As far as I can tell, the trekking is organized in a way that local villagers benefit from the tourism in the region. They host groups for tea, lunch, and for the night. If you are rested enough to wake up early you can enjoy a beautiful sunrise and witness the whole village coming to life in the very early morning. First getting water for tea, then letting the cattle out and laying the chilies to dry outside; you can smell the wood burning in the cook stoves, see the kids running outside. By 7:30 the streets were busy and full of people.
Again the landscape reminded of Brazil. This time it took me to the Serra da Mantiqueira and to my grandparent’s ranch where I spent part of my childhood.
The trekking ended on a small river where we took a boat towards Inle Lake. The lake is very scenic and I couldn’t resist and jumped in the water for a quick swim. So refreshing!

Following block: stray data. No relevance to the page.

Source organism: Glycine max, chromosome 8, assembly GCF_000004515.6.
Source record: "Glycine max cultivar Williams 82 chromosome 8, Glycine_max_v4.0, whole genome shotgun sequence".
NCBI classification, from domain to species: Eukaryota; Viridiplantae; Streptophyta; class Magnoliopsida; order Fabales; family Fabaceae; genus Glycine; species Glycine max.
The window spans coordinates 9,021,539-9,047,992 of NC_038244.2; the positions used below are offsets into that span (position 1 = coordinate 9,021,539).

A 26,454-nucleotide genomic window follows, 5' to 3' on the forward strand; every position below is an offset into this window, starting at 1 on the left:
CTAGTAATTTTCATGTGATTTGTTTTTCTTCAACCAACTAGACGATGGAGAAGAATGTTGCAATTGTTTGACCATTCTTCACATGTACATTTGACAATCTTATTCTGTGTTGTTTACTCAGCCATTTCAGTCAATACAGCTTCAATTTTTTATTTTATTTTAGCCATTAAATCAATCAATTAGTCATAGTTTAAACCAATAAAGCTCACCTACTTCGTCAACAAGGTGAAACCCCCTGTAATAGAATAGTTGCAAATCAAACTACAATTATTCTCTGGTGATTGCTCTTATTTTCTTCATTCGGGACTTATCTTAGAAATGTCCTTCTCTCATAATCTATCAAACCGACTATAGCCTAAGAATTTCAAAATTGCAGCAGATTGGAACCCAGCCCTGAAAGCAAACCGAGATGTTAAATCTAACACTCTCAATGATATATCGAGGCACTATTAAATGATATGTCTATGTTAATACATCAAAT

Finally in Nyaungshwe I struggled a bit to find accommodation because the place was FULL due to the festival in Taunggyi – one of the largest, if not “the” largest, festival in Myanmar. Luckily I was able to find a hostel (10000 kyats) AND transportation (8000 kyats) to check out the last day of the festival.
Myiktyina is Kachin’s capital, 20 hours by train (8500 kyats, upper class) from Mandalay and 2 maybe 3 hours by car from the China border. I was the only foreigner on the train to and from Myiktyina, a city without much tourist attractions, a huge Christian – mainly Baptist – community, and a serious drug addiction problem among the youth. Because of the proximity to China, business with that country is an important source of income to most of the local families, being the trade of teak and jade, among other natural resources, the main economic activity.